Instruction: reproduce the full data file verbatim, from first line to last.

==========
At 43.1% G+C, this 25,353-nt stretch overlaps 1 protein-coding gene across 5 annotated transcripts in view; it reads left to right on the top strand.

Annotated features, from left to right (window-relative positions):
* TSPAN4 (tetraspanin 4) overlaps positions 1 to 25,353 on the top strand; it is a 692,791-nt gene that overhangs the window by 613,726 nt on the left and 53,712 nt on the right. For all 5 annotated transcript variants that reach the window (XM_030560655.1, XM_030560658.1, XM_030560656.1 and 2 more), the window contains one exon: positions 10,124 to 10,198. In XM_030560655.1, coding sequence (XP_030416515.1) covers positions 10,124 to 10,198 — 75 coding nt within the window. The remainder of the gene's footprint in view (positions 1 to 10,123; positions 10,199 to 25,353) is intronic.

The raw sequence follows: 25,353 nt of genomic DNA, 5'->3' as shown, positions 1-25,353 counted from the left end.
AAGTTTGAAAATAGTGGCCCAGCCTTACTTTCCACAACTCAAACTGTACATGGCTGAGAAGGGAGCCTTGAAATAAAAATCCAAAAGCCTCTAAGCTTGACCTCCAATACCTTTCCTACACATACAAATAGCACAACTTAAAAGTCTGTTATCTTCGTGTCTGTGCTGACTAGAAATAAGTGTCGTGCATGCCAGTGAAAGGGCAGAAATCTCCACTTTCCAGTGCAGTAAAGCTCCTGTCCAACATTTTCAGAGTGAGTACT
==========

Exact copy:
At 43.1% G+C, this 25,353-nt stretch overlaps 1 protein-coding gene across 5 annotated transcripts in view; it reads left to right on the top strand.

Annotated features, from left to right (window-relative positions):
* TSPAN4 (tetraspanin 4) overlaps positions 1 to 25,353 on the top strand; it is a 692,791-nt gene that overhangs the window by 613,726 nt on the left and 53,712 nt on the right. For all 5 annotated transcript variants that reach the window (XM_030560655.1, XM_030560658.1, XM_030560656.1 and 2 more), the window contains one exon: positions 10,124 to 10,198. In XM_030560655.1, coding sequence (XP_030416515.1) covers positions 10,124 to 10,198 — 75 coding nt within the window. The remainder of the gene's footprint in view (positions 1 to 10,123; positions 10,199 to 25,353) is intronic.

The raw sequence follows: 25,353 nt of genomic DNA, 5'->3' as shown, positions 1-25,353 counted from the left end.
AAGTTTGAAAATAGTGGCCCAGCCTTACTTTCCACAACTCAAACTGTACATGGCTGAGAAGGGAGCCTTGAAATAAAAATCCAAAAGCCTCTAAGCTTGACCTCCAATACCTTTCCTACACATACAAATAGCACAACTTAAAAGTCTGTTATCTTCGTGTCTGTGCTGACTAGAAATAAGTGTCGTGCATGCCAGTGAAAGGGCAGAAATCTCCACTTTCCAGTGCAGTAAAGCTCCTGTCCAACATTTTCAGAGTGAGTACT